Since April 2016, most UK taxpayers have received a ‘Personal Savings Allowance’. This means they don’t need to pay tax on interest earned from their savings up to a certain limit.
How much is the Personal Savings Allowance?
Your Personal Savings Allowance will depend on what tax bracket you fall into:
||Personal Savings Allowance
|20% tax bracket
||Up to £1,000
|40% tax bracket
||Up to £500
|Additional rate taxpayers
What is savings income?
Savings income is the amount of money you earn from your savings. This includes:
- interest from banks and building societies
- interest from other account providers, such as credit unions
- interest distributions (but not dividend distributions) from authorised unit trusts, open-ended investment companies and investment trusts
- income from government or company bonds
- some types of purchased life annuity payments
- gains from certain life insurance contracts
Are all savings accounts covered under the Personal Savings Allowance?
Individual Savings Accounts (ISAs) and some National Savings and Investments (NS&I) products are excluded from the Personal Savings Allowance. This is because the interest they earn is already tax-free.
Explore more: What is an ISA?
What if your savings income exceeds the Personal Savings Allowance?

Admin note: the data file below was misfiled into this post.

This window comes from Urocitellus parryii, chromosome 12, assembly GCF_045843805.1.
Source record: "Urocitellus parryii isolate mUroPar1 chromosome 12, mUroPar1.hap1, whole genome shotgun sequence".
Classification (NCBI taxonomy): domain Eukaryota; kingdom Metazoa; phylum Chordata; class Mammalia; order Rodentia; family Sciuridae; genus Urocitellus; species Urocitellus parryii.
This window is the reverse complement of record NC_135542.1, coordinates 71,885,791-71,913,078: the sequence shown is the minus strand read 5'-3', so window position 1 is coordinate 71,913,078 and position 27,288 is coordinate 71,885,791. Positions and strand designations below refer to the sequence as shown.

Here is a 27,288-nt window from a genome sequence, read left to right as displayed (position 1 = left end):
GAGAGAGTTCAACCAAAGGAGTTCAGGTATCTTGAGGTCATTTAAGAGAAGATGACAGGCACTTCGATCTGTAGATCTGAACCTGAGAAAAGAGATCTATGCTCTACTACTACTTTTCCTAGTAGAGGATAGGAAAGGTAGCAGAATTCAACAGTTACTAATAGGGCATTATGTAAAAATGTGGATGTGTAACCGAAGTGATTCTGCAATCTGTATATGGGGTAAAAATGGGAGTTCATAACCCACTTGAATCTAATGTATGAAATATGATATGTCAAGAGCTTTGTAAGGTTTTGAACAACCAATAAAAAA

If your savings interest exceeds your Personal Savings Allowance, HMRC will collect any tax you owe. This is usually done through a change to your tax code, based on information provided by banks and building societies; or through your annual tax return if you complete one.
What if you’ve paid too much tax on your savings interest?
If you’ve paid too much tax, you may be able to claim this back. You’ll need to fill in form R40 (or form R43 if living outside the UK) and send it to HMRC. These forms are available online at GOV.UK. You can claim back overpaid tax on your savings from up to 4 years ago.
What if your accounts relate to an organisation or an estate?
Only individuals get a Personal Savings Allowance. If your accounts relate to a business, charity, club or association, they'll earn interest without tax deducted.
If you’re a trustee or are administering an estate, HSBC won’t deduct the tax from the credit interest paid. Any tax due will have to be paid through the trust/estate tax return.